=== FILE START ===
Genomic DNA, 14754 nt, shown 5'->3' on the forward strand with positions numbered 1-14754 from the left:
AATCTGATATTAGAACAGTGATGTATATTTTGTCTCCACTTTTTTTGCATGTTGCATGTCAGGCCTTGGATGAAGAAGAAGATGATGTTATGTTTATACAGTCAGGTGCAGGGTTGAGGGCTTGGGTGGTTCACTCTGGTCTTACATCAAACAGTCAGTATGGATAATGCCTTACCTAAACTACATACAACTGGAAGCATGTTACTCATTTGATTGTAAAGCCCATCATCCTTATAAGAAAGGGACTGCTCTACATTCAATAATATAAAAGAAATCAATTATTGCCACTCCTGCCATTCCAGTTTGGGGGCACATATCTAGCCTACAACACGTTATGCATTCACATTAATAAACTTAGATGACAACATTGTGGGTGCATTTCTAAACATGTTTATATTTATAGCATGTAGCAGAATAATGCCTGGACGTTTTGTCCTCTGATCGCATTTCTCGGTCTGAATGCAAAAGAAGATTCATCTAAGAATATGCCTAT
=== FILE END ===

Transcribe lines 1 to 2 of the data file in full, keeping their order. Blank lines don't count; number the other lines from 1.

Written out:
Genomic DNA, 14754 nt, shown 5'->3' on the forward strand with positions numbered 1-14754 from the left:
AATCTGATATTAGAACAGTGATGTATATTTTGTCTCCACTTTTTTTGCATGTTGCATGTCAGGCCTTGGATGAAGAAGAAGATGATGTTATGTTTATACAGTCAGGTGCAGGGTTGAGGGCTTGGGTGGTTCACTCTGGTCTTACATCAAACAGTCAGTATGGATAATGCCTTACCTAAACTACATACAACTGGAAGCATGTTACTCATTTGATTGTAAAGCCCATCATCCTTATAAGAAAGGGACTGCTCTACATTCAATAATATAAAAGAAATCAATTATTGCCACTCCTGCCATTCCAGTTTGGGGGCACATATCTAGCCTACAACACGTTATGCATTCACATTAATAAACTTAGATGACAACATTGTGGGTGCATTTCTAAACATGTTTATATTTATAGCATGTAGCAGAATAATGCCTGGACGTTTTGTCCTCTGATCGCATTTCTCGGTCTGAATGCAAAAGAAGATTCATCTAAGAATATGCCTAT